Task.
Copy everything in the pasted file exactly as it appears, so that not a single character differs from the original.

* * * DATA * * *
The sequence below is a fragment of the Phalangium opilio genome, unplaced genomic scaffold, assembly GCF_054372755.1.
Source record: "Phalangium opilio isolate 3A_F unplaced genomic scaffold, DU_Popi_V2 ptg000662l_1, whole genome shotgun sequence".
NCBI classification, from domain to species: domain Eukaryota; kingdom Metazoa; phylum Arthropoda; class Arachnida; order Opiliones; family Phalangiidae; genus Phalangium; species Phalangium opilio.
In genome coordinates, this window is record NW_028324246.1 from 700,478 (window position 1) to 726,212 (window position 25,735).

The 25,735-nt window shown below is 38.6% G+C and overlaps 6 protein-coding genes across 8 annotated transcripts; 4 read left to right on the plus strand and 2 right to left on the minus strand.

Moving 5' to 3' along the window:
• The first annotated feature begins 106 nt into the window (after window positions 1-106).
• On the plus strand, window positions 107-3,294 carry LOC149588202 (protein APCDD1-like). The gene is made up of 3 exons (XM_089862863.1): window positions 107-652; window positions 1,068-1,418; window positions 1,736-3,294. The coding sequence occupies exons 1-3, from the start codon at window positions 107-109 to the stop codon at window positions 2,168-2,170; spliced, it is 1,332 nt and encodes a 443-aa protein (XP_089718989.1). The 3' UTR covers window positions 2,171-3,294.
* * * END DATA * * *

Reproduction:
The sequence below is a fragment of the Phalangium opilio genome, unplaced genomic scaffold, assembly GCF_054372755.1.
Source record: "Phalangium opilio isolate 3A_F unplaced genomic scaffold, DU_Popi_V2 ptg000662l_1, whole genome shotgun sequence".
NCBI classification, from domain to species: domain Eukaryota; kingdom Metazoa; phylum Arthropoda; class Arachnida; order Opiliones; family Phalangiidae; genus Phalangium; species Phalangium opilio.
In genome coordinates, this window is record NW_028324246.1 from 700,478 (window position 1) to 726,212 (window position 25,735).

The 25,735-nt window shown below is 38.6% G+C and overlaps 6 protein-coding genes across 8 annotated transcripts; 4 read left to right on the plus strand and 2 right to left on the minus strand.

Moving 5' to 3' along the window:
• The first annotated feature begins 106 nt into the window (after window positions 1-106).
• On the plus strand, window positions 107-3,294 carry LOC149588202 (protein APCDD1-like). The gene is made up of 3 exons (XM_089862863.1): window positions 107-652; window positions 1,068-1,418; window positions 1,736-3,294. The coding sequence occupies exons 1-3, from the start codon at window positions 107-109 to the stop codon at window positions 2,168-2,170; spliced, it is 1,332 nt and encodes a 443-aa protein (XP_089718989.1). The 3' UTR covers window positions 2,171-3,294.